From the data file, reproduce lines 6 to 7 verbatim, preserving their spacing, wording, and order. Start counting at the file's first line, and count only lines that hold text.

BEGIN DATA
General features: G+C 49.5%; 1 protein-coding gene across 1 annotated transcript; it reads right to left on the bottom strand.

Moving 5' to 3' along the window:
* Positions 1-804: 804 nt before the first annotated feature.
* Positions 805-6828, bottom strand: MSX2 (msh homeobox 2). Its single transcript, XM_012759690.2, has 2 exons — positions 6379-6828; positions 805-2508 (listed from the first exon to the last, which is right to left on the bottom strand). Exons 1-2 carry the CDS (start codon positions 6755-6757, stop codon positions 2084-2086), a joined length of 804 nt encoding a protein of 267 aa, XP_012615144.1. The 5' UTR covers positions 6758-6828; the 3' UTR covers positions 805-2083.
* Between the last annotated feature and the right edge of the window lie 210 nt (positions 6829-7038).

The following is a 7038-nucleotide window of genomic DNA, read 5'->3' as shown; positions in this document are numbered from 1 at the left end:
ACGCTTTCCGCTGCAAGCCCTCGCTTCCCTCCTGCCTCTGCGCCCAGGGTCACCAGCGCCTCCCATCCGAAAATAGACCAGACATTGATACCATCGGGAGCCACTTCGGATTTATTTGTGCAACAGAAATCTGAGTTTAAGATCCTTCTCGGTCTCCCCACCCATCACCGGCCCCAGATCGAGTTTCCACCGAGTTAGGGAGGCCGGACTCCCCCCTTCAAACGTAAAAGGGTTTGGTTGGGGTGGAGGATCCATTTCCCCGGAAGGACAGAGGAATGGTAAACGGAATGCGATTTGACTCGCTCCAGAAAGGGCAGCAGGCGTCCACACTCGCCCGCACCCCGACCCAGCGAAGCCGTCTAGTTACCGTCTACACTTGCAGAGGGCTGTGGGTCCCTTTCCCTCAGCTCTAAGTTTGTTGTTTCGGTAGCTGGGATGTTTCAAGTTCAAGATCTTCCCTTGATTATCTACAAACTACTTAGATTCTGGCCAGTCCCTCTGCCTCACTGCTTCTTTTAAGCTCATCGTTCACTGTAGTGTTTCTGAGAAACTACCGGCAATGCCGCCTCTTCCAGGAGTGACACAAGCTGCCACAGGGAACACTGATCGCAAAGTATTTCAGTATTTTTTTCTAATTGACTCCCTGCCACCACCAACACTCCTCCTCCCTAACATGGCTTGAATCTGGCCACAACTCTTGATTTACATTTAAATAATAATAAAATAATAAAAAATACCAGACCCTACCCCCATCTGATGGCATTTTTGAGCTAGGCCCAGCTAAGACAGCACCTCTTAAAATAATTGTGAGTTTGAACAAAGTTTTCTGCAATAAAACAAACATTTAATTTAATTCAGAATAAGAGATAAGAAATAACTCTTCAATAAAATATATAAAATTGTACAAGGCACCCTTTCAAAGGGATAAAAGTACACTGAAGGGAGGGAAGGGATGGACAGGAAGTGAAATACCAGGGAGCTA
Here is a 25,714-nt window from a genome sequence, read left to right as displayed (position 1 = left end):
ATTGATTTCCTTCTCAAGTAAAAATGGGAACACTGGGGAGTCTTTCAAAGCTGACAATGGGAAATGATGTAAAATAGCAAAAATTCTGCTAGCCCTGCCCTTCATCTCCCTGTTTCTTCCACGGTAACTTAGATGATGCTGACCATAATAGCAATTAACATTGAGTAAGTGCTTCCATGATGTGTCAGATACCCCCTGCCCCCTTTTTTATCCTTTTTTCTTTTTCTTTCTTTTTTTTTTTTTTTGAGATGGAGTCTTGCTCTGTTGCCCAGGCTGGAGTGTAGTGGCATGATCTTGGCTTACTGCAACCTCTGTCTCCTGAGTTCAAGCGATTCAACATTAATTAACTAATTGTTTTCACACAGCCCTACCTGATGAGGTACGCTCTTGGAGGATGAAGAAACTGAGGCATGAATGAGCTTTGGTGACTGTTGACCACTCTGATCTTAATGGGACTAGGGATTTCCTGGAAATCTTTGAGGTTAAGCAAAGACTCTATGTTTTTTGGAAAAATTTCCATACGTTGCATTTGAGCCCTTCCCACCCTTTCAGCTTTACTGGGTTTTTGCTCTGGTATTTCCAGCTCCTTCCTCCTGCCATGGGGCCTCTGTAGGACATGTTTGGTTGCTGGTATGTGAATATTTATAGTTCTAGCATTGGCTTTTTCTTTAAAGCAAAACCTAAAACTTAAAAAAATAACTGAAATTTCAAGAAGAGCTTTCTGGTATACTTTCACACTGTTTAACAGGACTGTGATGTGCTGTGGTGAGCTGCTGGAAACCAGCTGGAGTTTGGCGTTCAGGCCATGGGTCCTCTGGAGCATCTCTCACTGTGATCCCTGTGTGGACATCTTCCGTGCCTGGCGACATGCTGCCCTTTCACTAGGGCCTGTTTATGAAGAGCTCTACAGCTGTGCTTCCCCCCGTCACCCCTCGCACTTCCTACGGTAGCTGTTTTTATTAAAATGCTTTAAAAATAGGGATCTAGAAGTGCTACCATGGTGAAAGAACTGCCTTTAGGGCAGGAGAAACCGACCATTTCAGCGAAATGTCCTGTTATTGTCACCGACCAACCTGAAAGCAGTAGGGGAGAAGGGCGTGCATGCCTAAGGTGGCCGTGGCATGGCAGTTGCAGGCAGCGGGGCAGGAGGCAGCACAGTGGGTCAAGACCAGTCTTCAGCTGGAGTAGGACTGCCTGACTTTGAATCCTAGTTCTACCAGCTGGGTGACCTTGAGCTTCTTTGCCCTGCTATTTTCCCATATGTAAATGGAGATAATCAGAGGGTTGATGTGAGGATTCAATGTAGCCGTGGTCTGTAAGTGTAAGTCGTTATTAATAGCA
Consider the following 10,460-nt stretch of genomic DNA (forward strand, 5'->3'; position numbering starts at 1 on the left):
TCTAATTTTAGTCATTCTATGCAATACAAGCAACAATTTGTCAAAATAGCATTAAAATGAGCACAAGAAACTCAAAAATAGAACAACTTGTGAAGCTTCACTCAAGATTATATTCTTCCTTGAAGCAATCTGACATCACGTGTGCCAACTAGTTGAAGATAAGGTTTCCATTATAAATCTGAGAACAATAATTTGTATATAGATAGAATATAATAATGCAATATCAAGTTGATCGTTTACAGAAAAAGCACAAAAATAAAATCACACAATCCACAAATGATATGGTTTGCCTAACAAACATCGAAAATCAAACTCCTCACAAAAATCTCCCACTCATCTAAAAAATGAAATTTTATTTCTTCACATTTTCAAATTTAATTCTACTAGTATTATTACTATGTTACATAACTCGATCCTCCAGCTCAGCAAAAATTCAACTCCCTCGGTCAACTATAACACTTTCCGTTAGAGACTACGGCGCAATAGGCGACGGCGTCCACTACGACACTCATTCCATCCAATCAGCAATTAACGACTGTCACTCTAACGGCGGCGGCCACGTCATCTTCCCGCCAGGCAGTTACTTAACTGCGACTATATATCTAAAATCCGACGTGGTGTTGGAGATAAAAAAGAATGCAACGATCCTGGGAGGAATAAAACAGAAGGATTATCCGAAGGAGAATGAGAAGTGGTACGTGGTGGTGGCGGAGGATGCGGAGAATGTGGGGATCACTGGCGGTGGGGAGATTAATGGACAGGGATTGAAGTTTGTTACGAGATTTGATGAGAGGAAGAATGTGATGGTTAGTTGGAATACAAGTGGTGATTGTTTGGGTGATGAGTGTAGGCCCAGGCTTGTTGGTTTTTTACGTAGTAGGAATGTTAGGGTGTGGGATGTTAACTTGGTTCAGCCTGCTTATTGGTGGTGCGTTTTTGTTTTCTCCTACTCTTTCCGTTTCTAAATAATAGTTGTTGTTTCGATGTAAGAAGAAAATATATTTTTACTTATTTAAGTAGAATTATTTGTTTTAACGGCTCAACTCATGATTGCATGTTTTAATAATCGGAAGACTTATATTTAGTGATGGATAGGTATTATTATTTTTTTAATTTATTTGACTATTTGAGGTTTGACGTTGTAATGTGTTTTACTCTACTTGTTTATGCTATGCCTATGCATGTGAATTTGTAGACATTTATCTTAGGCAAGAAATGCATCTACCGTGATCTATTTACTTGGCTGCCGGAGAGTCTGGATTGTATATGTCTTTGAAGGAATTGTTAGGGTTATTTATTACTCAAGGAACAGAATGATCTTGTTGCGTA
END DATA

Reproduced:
The following is a 7038-nucleotide window of genomic DNA, read 5'->3' as shown; positions in this document are numbered from 1 at the left end:
ACGCTTTCCGCTGCAAGCCCTCGCTTCCCTCCTGCCTCTGCGCCCAGGGTCACCAGCGCCTCCCATCCGAAAATAGACCAGACATTGATACCATCGGGAGCCACTTCGGATTTATTTGTGCAACAGAAATCTGAGTTTAAGATCCTTCTCGGTCTCCCCACCCATCACCGGCCCCAGATCGAGTTTCCACCGAGTTAGGGAGGCCGGACTCCCCCCTTCAAACGTAAAAGGGTTTGGTTGGGGTGGAGGATCCATTTCCCCGGAAGGACAGAGGAATGGTAAACGGAATGCGATTTGACTCGCTCCAGAAAGGGCAGCAGGCGTCCACACTCGCCCGCACCCCGACCCAGCGAAGCCGTCTAGTTACCGTCTACACTTGCAGAGGGCTGTGGGTCCCTTTCCCTCAGCTCTAAGTTTGTTGTTTCGGTAGCTGGGATGTTTCAAGTTCAAGATCTTCCCTTGATTATCTACAAACTACTTAGATTCTGGCCAGTCCCTCTGCCTCACTGCTTCTTTTAAGCTCATCGTTCACTGTAGTGTTTCTGAGAAACTACCGGCAATGCCGCCTCTTCCAGGAGTGACACAAGCTGCCACAGGGAACACTGATCGCAAAGTATTTCAGTATTTTTTTCTAATTGACTCCCTGCCACCACCAACACTCCTCCTCCCTAACATGGCTTGAATCTGGCCACAACTCTTGATTTACATTTAAATAATAATAAAATAATAAAAAATACCAGACCCTACCCCCATCTGATGGCATTTTTGAGCTAGGCCCAGCTAAGACAGCACCTCTTAAAATAATTGTGAGTTTGAACAAAGTTTTCTGCAATAAAACAAACATTTAATTTAATTCAGAATAAGAGATAAGAAATAACTCTTCAATAAAATATATAAAATTGTACAAGGCACCCTTTCAAAGGGATAAAAGTACACTGAAGGGAGGGAAGGGATGGACAGGAAGTGAAATACCAGGGAGCTA